Aus SDQ-Institutsseminar
Termin (Alle Termine)
Datum Freitag, 5. Juni 2020
Uhrzeit 11:30 – 13:00 Uhr (Dauer: 90 min)
Ort Raum 348 (Gebäude 50.34)
Vorheriger Termin Fr 29. Mai 2020
Nächster Termin Fr 5. Juni 2020

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Vortragende(r) Moritz Renftle
Titel Assessing Human Understanding of Machine Learning Models
Vortragstyp Masterarbeit
Betreuer(in) Holger Trittenbach
Kurzfassung To deploy an ML model in practice, a stakeholder needs to understand the behaviour and implications of this model. To help stakeholders develop this understanding, researchers propose a variety of technical approaches, so called eXplainable Artificial Intelligence (XAI). Current XAI approaches follow very task- or model-specific objectives. There is currently no consensus on a generic method to evaluate most of these technical solutions. This complicates comparing different XAI approaches and choosing an appropriate solution in practice. To address this problem, we formally define two generic experiments to measure human understanding of ML models. From these definitions we derive two technical strategies to improve understanding, namely (1) training a surrogate model and (2) translating inputs and outputs to effectively perceivable features. We think that most existing XAI approaches only focus on the first strategy. Moreover, we show that established methods to train ML models can also help stakeholders to better understand ML models. In particular, they help to mitigate cognitive biases. In a case study, we demonstrate that our experiments are practically feasible and useful. We suggest that future research on XAI should use our experiments as a template to design and evaluate technical solutions that actually improve human understanding.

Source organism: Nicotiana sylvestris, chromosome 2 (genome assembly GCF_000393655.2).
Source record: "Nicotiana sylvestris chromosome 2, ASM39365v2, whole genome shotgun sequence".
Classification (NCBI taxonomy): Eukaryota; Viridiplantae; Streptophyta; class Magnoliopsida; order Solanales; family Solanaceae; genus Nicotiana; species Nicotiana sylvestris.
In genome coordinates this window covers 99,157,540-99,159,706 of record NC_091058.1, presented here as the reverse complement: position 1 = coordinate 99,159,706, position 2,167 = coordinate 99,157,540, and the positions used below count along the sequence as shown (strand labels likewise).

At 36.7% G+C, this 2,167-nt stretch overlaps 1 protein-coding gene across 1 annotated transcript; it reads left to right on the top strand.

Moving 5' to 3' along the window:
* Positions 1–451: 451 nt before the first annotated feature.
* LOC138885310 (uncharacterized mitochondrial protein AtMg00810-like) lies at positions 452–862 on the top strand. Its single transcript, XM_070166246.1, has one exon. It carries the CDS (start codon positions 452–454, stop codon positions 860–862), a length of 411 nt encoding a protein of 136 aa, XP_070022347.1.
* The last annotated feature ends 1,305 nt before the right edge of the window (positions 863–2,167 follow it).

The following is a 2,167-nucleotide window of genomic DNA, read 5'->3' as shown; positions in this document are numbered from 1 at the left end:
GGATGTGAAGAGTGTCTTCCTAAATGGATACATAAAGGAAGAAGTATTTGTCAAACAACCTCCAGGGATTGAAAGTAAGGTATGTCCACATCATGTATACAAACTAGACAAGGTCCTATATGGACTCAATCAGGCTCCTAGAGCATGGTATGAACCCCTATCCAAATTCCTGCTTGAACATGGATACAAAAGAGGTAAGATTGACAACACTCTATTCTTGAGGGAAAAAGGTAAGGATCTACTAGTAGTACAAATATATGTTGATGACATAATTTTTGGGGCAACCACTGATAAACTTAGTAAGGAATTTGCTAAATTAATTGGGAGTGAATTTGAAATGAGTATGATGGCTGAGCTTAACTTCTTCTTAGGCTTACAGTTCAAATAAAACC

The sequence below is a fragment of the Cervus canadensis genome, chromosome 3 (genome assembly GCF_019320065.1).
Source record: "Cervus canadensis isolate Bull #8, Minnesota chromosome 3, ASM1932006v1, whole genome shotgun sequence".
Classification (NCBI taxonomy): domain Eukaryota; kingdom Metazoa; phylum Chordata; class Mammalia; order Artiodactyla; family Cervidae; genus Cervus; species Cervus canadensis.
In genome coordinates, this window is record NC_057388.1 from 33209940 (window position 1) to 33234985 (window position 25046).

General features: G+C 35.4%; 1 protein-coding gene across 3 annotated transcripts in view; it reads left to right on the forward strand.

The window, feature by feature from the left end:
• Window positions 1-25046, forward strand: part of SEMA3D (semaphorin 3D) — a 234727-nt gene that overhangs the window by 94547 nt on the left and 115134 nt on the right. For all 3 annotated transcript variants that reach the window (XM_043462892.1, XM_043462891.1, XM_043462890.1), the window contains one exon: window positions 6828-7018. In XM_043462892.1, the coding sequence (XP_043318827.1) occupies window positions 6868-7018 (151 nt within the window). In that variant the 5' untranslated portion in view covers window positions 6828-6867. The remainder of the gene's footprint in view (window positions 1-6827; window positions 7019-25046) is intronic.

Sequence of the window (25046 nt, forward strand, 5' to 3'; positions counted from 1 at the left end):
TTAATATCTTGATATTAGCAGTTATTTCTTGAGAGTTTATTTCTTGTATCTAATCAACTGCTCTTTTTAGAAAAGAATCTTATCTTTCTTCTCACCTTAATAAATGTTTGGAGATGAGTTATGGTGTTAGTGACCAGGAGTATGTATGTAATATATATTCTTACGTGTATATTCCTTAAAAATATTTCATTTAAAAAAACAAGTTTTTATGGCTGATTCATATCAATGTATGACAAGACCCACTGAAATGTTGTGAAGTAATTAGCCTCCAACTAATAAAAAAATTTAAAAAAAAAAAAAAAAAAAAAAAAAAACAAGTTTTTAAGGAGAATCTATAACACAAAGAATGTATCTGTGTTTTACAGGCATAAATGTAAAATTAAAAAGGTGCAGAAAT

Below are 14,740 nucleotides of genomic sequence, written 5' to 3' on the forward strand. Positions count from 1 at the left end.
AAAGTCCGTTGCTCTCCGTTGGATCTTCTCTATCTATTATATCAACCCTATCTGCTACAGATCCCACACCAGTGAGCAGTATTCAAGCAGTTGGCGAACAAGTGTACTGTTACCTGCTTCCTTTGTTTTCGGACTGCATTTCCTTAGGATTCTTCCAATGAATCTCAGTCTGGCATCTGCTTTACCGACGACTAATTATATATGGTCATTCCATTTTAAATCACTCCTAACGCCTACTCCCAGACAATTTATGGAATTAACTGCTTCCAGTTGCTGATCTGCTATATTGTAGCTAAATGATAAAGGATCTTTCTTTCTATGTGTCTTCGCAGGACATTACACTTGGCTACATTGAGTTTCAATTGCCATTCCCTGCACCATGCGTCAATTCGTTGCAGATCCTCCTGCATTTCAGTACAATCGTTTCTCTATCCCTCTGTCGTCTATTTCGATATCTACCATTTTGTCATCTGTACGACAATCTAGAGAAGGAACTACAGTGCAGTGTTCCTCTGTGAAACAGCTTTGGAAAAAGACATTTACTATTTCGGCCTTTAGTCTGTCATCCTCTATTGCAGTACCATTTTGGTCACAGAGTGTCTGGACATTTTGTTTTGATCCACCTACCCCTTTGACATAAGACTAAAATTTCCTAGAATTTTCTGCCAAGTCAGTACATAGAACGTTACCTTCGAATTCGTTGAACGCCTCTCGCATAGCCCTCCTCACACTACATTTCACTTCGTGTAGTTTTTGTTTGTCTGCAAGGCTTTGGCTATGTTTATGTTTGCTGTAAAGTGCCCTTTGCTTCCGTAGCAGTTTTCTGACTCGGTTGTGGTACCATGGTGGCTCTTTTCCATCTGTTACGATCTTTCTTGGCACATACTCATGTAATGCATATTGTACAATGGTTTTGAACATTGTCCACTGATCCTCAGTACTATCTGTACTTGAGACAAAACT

Vortragende(r) Alan Mazankiewicz
Titel Incremental Real-Time Personalization in Human Activity Recognition Using Domain Adaptive Batch Normalization
Vortragstyp Masterarbeit
Betreuer(in) Klemens Böhm
Kurzfassung Human Activity Recognition (HAR) from accelerometers is a fundamental problem in ubiquitous computing. Machine learning based recognition models often perform poorly when applied to new users that were not part of the training data. Previous work has addressed this challenge by personalizing general recognition models to the motion pattern of a new user in a static batch setting. The more challenging online setting has received less attention. No samples from the target user are available in advance, but they arrive sequentially. Additionally, the user's motion pattern may change over time. Thus, adapting to new and forgetting old information must be traded off. Finally, the target user should not have to do any work to use the recognition system by labeling activities. Our work addresses this challenges by proposing an unsupervised online domain adaptation algorithm. It works by aligning the feature distribution of all the subjects, sources and target, within deep neural network layers.
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